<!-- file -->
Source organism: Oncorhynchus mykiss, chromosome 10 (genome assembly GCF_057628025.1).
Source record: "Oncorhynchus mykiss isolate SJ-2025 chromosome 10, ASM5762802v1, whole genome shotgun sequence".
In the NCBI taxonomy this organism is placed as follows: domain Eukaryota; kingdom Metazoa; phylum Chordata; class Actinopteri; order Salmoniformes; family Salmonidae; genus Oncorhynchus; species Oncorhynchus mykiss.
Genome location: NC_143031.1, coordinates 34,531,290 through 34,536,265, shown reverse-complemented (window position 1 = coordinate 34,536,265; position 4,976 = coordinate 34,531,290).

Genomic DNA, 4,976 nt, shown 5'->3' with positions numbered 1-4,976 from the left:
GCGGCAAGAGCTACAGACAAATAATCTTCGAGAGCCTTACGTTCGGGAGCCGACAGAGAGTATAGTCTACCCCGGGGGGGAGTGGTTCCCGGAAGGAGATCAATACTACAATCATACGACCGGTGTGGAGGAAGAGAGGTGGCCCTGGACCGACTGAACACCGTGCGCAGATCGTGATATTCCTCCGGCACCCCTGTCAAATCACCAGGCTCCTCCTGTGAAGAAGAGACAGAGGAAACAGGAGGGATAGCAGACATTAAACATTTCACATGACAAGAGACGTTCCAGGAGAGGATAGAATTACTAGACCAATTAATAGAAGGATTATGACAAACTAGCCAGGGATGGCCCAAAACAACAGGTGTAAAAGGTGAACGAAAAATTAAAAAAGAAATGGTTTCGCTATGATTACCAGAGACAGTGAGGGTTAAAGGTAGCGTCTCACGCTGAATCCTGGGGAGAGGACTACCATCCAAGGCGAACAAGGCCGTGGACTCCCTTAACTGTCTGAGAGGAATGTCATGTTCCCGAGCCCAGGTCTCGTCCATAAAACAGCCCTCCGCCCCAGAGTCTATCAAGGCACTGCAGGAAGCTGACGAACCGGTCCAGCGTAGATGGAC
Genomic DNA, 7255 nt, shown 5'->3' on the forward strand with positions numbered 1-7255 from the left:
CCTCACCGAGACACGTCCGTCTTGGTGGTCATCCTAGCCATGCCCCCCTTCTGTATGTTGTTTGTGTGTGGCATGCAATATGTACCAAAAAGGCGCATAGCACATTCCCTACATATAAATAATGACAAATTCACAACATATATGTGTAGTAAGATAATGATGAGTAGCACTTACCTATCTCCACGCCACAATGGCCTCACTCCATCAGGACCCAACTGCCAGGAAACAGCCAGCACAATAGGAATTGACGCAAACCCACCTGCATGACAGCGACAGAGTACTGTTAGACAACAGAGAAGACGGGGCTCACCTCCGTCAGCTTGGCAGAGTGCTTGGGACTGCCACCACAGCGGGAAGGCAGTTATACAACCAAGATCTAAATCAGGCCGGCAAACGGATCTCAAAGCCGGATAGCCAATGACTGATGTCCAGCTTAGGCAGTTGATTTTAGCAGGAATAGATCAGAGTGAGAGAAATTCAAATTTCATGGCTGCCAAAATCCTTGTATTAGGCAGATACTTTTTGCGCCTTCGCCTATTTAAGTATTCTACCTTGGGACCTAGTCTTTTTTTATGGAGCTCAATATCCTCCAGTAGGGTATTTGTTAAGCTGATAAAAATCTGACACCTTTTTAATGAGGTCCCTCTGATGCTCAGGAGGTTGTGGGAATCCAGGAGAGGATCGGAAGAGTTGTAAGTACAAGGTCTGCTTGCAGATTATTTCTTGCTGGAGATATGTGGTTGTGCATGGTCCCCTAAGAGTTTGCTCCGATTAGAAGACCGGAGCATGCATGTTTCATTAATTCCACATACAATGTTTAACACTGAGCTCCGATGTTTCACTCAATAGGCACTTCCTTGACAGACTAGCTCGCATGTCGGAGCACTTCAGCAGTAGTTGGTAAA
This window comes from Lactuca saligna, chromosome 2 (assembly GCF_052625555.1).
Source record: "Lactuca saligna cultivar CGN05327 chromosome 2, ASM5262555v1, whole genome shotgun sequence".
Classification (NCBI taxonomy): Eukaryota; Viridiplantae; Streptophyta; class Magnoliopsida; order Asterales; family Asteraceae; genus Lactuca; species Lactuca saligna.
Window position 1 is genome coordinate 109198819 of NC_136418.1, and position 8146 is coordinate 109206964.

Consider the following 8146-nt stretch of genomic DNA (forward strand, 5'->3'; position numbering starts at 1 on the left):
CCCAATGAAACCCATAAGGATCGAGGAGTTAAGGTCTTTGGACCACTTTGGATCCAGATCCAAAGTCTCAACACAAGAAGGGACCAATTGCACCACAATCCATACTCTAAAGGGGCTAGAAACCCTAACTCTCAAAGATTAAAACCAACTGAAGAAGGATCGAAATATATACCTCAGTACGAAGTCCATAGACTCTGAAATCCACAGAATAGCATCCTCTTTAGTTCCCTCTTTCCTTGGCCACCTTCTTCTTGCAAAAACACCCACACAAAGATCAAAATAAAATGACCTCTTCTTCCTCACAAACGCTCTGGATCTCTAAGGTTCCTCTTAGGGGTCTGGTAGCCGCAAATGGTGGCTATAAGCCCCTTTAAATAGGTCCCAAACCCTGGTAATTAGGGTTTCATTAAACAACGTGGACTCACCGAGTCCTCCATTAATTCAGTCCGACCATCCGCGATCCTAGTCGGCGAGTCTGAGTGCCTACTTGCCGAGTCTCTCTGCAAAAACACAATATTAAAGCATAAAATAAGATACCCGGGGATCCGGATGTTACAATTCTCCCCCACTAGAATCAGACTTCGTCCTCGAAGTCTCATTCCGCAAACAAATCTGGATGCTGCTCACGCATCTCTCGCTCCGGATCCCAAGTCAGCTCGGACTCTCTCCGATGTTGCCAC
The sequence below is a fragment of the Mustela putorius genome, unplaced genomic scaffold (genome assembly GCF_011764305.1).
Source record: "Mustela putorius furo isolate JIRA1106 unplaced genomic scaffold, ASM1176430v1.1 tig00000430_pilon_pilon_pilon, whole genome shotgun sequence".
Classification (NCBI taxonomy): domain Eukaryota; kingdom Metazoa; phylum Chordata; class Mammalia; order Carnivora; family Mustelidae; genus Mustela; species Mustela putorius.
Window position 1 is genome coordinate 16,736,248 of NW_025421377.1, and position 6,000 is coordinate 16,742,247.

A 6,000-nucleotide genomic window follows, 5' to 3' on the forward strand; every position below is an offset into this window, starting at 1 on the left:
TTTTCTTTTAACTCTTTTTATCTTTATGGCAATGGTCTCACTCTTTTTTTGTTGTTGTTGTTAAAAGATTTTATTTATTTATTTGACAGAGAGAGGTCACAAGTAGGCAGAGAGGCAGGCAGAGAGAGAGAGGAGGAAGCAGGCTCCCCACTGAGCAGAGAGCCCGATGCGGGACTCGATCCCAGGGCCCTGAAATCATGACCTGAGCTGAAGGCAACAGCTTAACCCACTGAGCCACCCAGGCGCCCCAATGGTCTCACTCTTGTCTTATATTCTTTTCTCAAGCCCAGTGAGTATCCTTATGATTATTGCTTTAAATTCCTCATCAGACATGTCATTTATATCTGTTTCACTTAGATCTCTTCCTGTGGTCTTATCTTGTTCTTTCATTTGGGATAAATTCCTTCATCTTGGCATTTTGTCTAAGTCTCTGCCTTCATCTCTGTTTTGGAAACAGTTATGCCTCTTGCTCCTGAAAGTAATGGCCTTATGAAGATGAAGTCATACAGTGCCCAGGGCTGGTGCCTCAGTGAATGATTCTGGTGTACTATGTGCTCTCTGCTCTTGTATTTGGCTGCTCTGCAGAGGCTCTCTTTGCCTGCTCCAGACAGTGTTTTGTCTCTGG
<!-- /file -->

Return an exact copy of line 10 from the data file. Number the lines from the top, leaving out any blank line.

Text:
Source record: "Lactuca saligna cultivar CGN05327 chromosome 2, ASM5262555v1, whole genome shotgun sequence".